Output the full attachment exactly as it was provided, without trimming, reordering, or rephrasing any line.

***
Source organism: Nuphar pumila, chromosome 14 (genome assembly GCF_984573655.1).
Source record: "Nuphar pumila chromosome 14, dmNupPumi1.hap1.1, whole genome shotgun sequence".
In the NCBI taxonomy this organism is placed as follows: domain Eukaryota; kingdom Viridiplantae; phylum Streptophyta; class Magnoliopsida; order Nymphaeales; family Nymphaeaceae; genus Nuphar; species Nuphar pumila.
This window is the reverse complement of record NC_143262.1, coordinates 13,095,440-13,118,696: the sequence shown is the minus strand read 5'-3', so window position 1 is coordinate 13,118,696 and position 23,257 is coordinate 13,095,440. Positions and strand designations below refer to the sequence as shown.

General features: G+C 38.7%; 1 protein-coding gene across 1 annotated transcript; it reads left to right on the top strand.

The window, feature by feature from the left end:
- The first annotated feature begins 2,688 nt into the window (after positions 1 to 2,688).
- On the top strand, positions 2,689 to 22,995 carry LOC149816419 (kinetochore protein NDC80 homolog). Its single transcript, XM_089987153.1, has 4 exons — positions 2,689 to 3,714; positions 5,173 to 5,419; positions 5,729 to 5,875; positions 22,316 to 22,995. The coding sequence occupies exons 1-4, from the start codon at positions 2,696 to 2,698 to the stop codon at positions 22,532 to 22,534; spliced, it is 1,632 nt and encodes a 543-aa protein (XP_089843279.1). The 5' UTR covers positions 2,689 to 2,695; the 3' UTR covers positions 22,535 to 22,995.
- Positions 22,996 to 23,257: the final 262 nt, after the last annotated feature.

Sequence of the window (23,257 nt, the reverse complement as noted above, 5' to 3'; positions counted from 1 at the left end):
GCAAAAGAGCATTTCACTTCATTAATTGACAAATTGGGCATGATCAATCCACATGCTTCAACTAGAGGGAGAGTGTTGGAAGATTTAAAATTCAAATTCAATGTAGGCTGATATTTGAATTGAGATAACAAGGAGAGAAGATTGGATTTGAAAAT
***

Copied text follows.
Source organism: Nuphar pumila, chromosome 14 (genome assembly GCF_984573655.1).
Source record: "Nuphar pumila chromosome 14, dmNupPumi1.hap1.1, whole genome shotgun sequence".
In the NCBI taxonomy this organism is placed as follows: domain Eukaryota; kingdom Viridiplantae; phylum Streptophyta; class Magnoliopsida; order Nymphaeales; family Nymphaeaceae; genus Nuphar; species Nuphar pumila.
This window is the reverse complement of record NC_143262.1, coordinates 13,095,440-13,118,696: the sequence shown is the minus strand read 5'-3', so window position 1 is coordinate 13,118,696 and position 23,257 is coordinate 13,095,440. Positions and strand designations below refer to the sequence as shown.

General features: G+C 38.7%; 1 protein-coding gene across 1 annotated transcript; it reads left to right on the top strand.

The window, feature by feature from the left end:
- The first annotated feature begins 2,688 nt into the window (after positions 1 to 2,688).
- On the top strand, positions 2,689 to 22,995 carry LOC149816419 (kinetochore protein NDC80 homolog). Its single transcript, XM_089987153.1, has 4 exons — positions 2,689 to 3,714; positions 5,173 to 5,419; positions 5,729 to 5,875; positions 22,316 to 22,995. The coding sequence occupies exons 1-4, from the start codon at positions 2,696 to 2,698 to the stop codon at positions 22,532 to 22,534; spliced, it is 1,632 nt and encodes a 543-aa protein (XP_089843279.1). The 5' UTR covers positions 2,689 to 2,695; the 3' UTR covers positions 22,535 to 22,995.
- Positions 22,996 to 23,257: the final 262 nt, after the last annotated feature.

Sequence of the window (23,257 nt, the reverse complement as noted above, 5' to 3'; positions counted from 1 at the left end):
GCAAAAGAGCATTTCACTTCATTAATTGACAAATTGGGCATGATCAATCCACATGCTTCAACTAGAGGGAGAGTGTTGGAAGATTTAAAATTCAAATTCAATGTAGGCTGATATTTGAATTGAGATAACAAGGAGAGAAGATTGGATTTGAAAAT